Title: YGL Youth Task Force
Location: Global
Categories: Education
Peace & Conflict

Status: In Progress
Timeline: August 1 09 to March 1 10

The Youth Task Force, an effort of the Young Global Leaders, involves a campaign to solicit feedback from young people around the globe. The focus will be to engage voices of children and youth under the age of 25 in order to provide input to the Global Redesign Initiative of the World Economic Forum. This feedback will take two forms: (a) town hall meetings in partnership with select universities and community partners around the globe with attendance open to young people who submit meaningful comments online (b) online through social media including video, live chats and discussion forums.

We believe young people should play a valuable and useful role in the Global Redesign Initiative.


Young people will inherit the world we create today and need to be part of the process of envisioning and shaping the future. It is only when youth are seen as part of the solution, rather than part of the problem, that long-term change can occur. There are huge costs associated with disengaged youth. The risks include a rise in unemployment, violence, depression and extensive social problems.

Creativity is critical for the next stage of the economy. Young people have a unique, innovative and fresh perspective on issues and can provide valuable insight into thinking about the problems of the world and how to solve them in new ways. As Albert Einstein once said, we cannot solve our problems with the same thinking that created our problems.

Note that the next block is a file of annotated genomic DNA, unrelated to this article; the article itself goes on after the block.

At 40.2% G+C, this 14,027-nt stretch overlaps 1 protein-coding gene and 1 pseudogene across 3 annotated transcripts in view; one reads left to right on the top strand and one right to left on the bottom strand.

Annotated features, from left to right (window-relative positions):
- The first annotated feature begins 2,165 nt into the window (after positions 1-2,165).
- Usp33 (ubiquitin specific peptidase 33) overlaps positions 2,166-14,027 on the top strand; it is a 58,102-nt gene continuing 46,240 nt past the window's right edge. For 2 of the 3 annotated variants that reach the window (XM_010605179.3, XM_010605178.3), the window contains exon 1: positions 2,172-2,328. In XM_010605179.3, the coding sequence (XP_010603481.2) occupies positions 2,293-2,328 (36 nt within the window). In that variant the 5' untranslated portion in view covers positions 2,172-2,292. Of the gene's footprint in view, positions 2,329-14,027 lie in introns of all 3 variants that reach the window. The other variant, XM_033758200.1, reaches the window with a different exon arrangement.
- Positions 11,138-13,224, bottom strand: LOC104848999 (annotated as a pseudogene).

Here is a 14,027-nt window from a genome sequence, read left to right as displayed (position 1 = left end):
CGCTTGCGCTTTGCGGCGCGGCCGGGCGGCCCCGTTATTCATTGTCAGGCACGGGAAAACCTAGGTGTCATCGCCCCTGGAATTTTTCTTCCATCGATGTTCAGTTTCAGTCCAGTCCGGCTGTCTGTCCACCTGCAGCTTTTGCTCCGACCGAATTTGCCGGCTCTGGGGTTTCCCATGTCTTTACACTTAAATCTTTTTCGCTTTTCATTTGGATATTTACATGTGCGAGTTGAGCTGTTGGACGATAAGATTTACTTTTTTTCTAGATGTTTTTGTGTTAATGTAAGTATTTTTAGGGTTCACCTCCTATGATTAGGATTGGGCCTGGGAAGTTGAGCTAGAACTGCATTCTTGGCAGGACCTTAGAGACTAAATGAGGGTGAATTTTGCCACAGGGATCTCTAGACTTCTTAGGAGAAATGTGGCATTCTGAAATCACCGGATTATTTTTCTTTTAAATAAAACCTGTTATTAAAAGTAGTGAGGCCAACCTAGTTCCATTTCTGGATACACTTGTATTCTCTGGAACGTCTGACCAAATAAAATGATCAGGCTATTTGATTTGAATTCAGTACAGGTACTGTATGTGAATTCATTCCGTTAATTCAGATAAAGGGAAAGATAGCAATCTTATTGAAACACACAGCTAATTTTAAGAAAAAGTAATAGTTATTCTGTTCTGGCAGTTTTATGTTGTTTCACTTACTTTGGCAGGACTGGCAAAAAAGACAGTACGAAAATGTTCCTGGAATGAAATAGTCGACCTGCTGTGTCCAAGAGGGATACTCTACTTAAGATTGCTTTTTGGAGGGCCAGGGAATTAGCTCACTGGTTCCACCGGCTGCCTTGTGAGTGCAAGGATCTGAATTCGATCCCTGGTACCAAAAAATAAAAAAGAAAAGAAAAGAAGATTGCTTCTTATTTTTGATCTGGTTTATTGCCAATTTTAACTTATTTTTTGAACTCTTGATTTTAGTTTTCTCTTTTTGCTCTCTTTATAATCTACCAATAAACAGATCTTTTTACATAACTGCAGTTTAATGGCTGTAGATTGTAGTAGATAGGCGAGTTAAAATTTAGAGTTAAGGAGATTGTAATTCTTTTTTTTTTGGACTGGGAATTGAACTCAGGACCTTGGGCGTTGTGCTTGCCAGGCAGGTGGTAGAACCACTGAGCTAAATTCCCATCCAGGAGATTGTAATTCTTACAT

This generation of young people have grown up in the digital age with unprecedented access to information and opportunities for influence. Youth are among the most socially conscious and active segments of the population. They are highly affected by and concerned about social and environmental issues.

As stated in the World Bank Development Report 2007, youth need to have more opportunities to express their voice in public dialogue: “Parents do not represent the views and aspirations of young adults as they do those of younger children. Yet youth may still lack the opportunities or self-confidence to represent themselves in public fora. Young people need to be encouraged to participate more fully in public life. And governments and other agencies need to learn to communicate with young people, make their programs attractive to them, and deploy the immense talents of youths as partners in service delivery.”

As stated in The United Nations World Youth Report 2005, new technologies have had a growing impact on influencing youth participation: there are emerging forms of youth structures that tend to be based on networks of collaboration and common interests. One example that seems to reverse the decline in traditional participation and civic engagement by youth is Internet-based activities in youth civic and political engagement. Through cross-boundary web sites, tele- and video-conferencing, chat boards and webcams, information and communication technologies are creating new forms of cyber participation that provide young people with creative, open and non-hierarchical channels of participation. Insight can be obtained when these activities are subsequently submitted to policy-making channels. More youth are gradually becoming aware of resources outside their communities and of opportunities to share and reinforce each others work.


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